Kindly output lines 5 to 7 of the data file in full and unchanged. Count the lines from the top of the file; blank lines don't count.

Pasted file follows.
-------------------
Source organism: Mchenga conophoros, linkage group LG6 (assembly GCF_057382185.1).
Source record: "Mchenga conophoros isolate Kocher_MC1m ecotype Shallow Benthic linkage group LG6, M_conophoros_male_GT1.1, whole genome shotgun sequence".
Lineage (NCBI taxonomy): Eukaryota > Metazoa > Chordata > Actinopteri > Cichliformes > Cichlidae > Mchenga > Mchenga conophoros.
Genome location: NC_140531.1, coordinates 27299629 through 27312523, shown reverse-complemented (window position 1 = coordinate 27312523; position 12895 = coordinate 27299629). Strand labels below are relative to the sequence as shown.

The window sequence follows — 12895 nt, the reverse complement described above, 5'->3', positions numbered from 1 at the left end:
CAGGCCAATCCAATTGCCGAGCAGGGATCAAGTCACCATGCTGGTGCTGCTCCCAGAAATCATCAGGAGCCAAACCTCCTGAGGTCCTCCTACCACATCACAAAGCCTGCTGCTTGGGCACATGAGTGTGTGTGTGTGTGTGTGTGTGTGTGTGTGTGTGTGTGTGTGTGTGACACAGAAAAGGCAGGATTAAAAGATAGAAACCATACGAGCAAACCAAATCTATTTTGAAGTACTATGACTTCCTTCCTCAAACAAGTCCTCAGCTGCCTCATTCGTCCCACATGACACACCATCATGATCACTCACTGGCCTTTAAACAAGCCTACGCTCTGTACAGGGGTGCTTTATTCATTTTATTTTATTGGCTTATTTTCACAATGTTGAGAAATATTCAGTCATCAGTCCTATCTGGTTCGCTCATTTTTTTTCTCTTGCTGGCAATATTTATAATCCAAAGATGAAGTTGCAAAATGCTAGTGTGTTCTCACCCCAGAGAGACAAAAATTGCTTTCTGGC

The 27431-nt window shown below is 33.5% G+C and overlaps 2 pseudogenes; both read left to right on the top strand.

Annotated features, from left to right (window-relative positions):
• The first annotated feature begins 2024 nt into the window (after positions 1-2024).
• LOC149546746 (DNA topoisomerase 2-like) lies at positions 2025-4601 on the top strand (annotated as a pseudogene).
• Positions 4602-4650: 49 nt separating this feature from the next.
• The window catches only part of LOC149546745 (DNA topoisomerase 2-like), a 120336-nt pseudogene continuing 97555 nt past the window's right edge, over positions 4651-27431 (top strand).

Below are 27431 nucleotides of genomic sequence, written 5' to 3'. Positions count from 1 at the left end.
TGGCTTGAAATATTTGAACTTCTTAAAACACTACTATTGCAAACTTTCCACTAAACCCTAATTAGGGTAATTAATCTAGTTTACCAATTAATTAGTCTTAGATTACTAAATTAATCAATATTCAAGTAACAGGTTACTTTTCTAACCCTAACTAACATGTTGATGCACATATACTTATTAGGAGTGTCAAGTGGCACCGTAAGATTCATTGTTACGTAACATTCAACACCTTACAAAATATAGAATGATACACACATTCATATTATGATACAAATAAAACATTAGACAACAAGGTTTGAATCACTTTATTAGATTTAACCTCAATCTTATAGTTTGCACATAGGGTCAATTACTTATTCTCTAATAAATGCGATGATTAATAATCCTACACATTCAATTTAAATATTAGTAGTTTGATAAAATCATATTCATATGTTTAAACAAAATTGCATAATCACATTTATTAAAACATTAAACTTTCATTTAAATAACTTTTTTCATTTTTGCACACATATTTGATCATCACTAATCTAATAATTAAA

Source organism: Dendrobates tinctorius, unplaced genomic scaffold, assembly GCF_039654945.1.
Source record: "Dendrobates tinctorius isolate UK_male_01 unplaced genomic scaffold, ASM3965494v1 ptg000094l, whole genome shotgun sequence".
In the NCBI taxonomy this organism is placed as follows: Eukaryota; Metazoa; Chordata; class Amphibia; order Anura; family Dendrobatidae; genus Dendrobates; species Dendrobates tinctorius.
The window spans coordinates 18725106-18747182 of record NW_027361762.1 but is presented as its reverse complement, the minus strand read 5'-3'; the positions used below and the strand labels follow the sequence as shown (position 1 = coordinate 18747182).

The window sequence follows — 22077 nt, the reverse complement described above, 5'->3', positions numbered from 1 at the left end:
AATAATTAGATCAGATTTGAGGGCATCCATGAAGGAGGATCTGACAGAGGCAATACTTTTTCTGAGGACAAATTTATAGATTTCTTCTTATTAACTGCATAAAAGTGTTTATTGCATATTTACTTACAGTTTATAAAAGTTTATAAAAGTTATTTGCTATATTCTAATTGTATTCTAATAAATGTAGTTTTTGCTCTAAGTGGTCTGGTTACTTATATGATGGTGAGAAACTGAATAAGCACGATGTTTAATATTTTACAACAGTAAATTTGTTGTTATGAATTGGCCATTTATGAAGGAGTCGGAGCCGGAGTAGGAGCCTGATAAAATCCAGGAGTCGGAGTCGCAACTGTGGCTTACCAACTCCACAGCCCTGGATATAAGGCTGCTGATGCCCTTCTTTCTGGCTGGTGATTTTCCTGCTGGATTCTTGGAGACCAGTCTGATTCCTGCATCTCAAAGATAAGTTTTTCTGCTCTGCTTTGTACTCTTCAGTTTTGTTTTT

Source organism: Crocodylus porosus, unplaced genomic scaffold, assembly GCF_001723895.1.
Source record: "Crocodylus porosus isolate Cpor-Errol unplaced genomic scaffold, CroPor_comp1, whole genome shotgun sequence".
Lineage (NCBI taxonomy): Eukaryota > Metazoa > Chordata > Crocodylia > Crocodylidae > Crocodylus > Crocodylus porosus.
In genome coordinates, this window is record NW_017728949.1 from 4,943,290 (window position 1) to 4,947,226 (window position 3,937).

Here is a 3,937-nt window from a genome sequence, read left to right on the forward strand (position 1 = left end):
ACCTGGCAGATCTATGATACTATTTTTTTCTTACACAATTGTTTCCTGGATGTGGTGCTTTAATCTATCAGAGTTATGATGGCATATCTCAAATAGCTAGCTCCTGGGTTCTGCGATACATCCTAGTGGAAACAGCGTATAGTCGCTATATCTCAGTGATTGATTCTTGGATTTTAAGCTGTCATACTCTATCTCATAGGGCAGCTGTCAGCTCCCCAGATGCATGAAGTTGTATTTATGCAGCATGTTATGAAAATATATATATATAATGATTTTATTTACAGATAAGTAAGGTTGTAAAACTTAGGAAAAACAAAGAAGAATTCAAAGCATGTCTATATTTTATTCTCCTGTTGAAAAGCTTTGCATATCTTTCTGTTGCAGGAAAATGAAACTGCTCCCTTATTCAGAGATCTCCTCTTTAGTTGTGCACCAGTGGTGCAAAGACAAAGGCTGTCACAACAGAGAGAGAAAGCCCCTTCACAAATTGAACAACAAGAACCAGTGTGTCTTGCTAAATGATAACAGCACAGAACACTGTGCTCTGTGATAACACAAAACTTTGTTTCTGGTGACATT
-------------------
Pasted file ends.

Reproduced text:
The window sequence follows — 12895 nt, the reverse complement described above, 5'->3', positions numbered from 1 at the left end:
CAGGCCAATCCAATTGCCGAGCAGGGATCAAGTCACCATGCTGGTGCTGCTCCCAGAAATCATCAGGAGCCAAACCTCCTGAGGTCCTCCTACCACATCACAAAGCCTGCTGCTTGGGCACATGAGTGTGTGTGTGTGTGTGTGTGTGTGTGTGTGTGTGTGTGTGTGTGTGACACAGAAAAGGCAGGATTAAAAGATAGAAACCATACGAGCAAACCAAATCTATTTTGAAGTACTATGACTTCCTTCCTCAAACAAGTCCTCAGCTGCCTCATTCGTCCCACATGACACACCATCATGATCACTCACTGGCCTTTAAACAAGCCTACGCTCTGTACAGGGGTGCTTTATTCATTTTATTTTATTGGCTTATTTTCACAATGTTGAGAAATATTCAGTCATCAGTCCTATCTGGTTCGCTCATTTTTTTTCTCTTGCTGGCAATATTTATAATCCAAAGATGAAGTTGCAAAATGCTAGTGTGTTCTCACCCCAGAGAGACAAAAATTGCTTTCTGGC

The 27431-nt window shown below is 33.5% G+C and overlaps 2 pseudogenes; both read left to right on the top strand.